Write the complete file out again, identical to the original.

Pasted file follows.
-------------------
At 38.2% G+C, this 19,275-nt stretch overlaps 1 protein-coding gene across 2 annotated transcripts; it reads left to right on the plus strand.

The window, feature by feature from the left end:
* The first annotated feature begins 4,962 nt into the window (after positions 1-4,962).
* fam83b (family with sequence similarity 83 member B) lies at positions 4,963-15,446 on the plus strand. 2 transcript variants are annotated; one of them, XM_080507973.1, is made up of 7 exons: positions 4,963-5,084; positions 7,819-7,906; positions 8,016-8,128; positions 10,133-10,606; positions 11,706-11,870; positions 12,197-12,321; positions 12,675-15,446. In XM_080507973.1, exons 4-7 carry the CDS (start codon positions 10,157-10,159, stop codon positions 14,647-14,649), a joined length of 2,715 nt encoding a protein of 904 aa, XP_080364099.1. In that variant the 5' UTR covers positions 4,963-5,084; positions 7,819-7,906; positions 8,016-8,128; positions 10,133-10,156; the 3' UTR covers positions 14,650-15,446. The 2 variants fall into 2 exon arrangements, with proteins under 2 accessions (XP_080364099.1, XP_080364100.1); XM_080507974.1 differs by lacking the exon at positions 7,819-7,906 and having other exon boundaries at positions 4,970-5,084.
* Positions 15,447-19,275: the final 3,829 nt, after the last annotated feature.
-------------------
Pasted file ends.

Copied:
At 38.2% G+C, this 19,275-nt stretch overlaps 1 protein-coding gene across 2 annotated transcripts; it reads left to right on the plus strand.

The window, feature by feature from the left end:
* The first annotated feature begins 4,962 nt into the window (after positions 1-4,962).
* fam83b (family with sequence similarity 83 member B) lies at positions 4,963-15,446 on the plus strand. 2 transcript variants are annotated; one of them, XM_080507973.1, is made up of 7 exons: positions 4,963-5,084; positions 7,819-7,906; positions 8,016-8,128; positions 10,133-10,606; positions 11,706-11,870; positions 12,197-12,321; positions 12,675-15,446. In XM_080507973.1, exons 4-7 carry the CDS (start codon positions 10,157-10,159, stop codon positions 14,647-14,649), a joined length of 2,715 nt encoding a protein of 904 aa, XP_080364099.1. In that variant the 5' UTR covers positions 4,963-5,084; positions 7,819-7,906; positions 8,016-8,128; positions 10,133-10,156; the 3' UTR covers positions 14,650-15,446. The 2 variants fall into 2 exon arrangements, with proteins under 2 accessions (XP_080364099.1, XP_080364100.1); XM_080507974.1 differs by lacking the exon at positions 7,819-7,906 and having other exon boundaries at positions 4,970-5,084.
* Positions 15,447-19,275: the final 3,829 nt, after the last annotated feature.